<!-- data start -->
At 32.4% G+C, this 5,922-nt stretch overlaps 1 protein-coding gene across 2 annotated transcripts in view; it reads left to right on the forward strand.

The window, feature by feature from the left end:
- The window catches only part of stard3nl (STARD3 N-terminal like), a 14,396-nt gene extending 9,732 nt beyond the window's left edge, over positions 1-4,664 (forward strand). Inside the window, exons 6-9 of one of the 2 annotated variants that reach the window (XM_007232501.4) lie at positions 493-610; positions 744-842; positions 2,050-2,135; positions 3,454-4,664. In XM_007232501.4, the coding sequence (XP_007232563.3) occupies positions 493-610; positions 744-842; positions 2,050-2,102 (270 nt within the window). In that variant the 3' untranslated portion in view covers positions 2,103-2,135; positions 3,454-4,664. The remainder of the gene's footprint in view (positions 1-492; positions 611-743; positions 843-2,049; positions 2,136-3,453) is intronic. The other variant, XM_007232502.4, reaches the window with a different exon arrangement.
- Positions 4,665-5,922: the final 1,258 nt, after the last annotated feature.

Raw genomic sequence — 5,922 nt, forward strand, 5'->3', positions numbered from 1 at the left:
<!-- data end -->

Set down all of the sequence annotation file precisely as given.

At 32.4% G+C, this 5,922-nt stretch overlaps 1 protein-coding gene across 2 annotated transcripts in view; it reads left to right on the forward strand.

The window, feature by feature from the left end:
- The window catches only part of stard3nl (STARD3 N-terminal like), a 14,396-nt gene extending 9,732 nt beyond the window's left edge, over positions 1-4,664 (forward strand). Inside the window, exons 6-9 of one of the 2 annotated variants that reach the window (XM_007232501.4) lie at positions 493-610; positions 744-842; positions 2,050-2,135; positions 3,454-4,664. In XM_007232501.4, the coding sequence (XP_007232563.3) occupies positions 493-610; positions 744-842; positions 2,050-2,102 (270 nt within the window). In that variant the 3' untranslated portion in view covers positions 2,103-2,135; positions 3,454-4,664. The remainder of the gene's footprint in view (positions 1-492; positions 611-743; positions 843-2,049; positions 2,136-3,453) is intronic. The other variant, XM_007232502.4, reaches the window with a different exon arrangement.
- Positions 4,665-5,922: the final 1,258 nt, after the last annotated feature.

Raw genomic sequence — 5,922 nt, forward strand, 5'->3', positions numbered from 1 at the left: